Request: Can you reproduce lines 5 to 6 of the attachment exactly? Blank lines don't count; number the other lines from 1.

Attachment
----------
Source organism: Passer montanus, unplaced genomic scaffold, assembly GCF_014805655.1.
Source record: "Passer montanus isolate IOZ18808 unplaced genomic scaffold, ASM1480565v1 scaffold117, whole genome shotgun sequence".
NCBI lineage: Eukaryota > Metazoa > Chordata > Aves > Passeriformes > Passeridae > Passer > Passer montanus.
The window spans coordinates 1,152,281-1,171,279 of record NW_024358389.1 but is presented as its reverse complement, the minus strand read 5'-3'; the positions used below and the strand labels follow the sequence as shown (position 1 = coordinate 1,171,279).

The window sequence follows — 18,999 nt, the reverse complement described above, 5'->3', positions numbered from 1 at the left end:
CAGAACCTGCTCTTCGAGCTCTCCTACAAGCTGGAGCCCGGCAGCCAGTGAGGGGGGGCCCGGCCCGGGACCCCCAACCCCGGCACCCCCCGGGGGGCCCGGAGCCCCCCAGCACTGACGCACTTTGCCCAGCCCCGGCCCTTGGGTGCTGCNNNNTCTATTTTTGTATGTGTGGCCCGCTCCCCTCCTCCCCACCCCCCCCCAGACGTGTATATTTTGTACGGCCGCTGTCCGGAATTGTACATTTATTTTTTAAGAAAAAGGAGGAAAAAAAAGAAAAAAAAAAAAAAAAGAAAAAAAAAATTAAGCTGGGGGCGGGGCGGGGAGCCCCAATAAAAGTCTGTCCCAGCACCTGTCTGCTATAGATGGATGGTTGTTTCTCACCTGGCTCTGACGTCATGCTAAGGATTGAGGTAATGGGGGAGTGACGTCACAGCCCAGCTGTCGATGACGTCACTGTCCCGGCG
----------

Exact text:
The window sequence follows — 18,999 nt, the reverse complement described above, 5'->3', positions numbered from 1 at the left end:
CAGAACCTGCTCTTCGAGCTCTCCTACAAGCTGGAGCCCGGCAGCCAGTGAGGGGGGGCCCGGCCCGGGACCCCCAACCCCGGCACCCCCCGGGGGGCCCGGAGCCCCCCAGCACTGACGCACTTTGCCCAGCCCCGGCCCTTGGGTGCTGCNNNNTCTATTTTTGTATGTGTGGCCCGCTCCCCTCCTCCCCACCCCCCCCCAGACGTGTATATTTTGTACGGCCGCTGTCCGGAATTGTACATTTATTTTTTAAGAAAAAGGAGGAAAAAAAAGAAAAAAAAAAAAAAAAGAAAAAAAAAATTAAGCTGGGGGCGGGGCGGGGAGCCCCAATAAAAGTCTGTCCCAGCACCTGTCTGCTATAGATGGATGGTTGTTTCTCACCTGGCTCTGACGTCATGCTAAGGATTGAGGTAATGGGGGAGTGACGTCACAGCCCAGCTGTCGATGACGTCACTGTCCCGGCG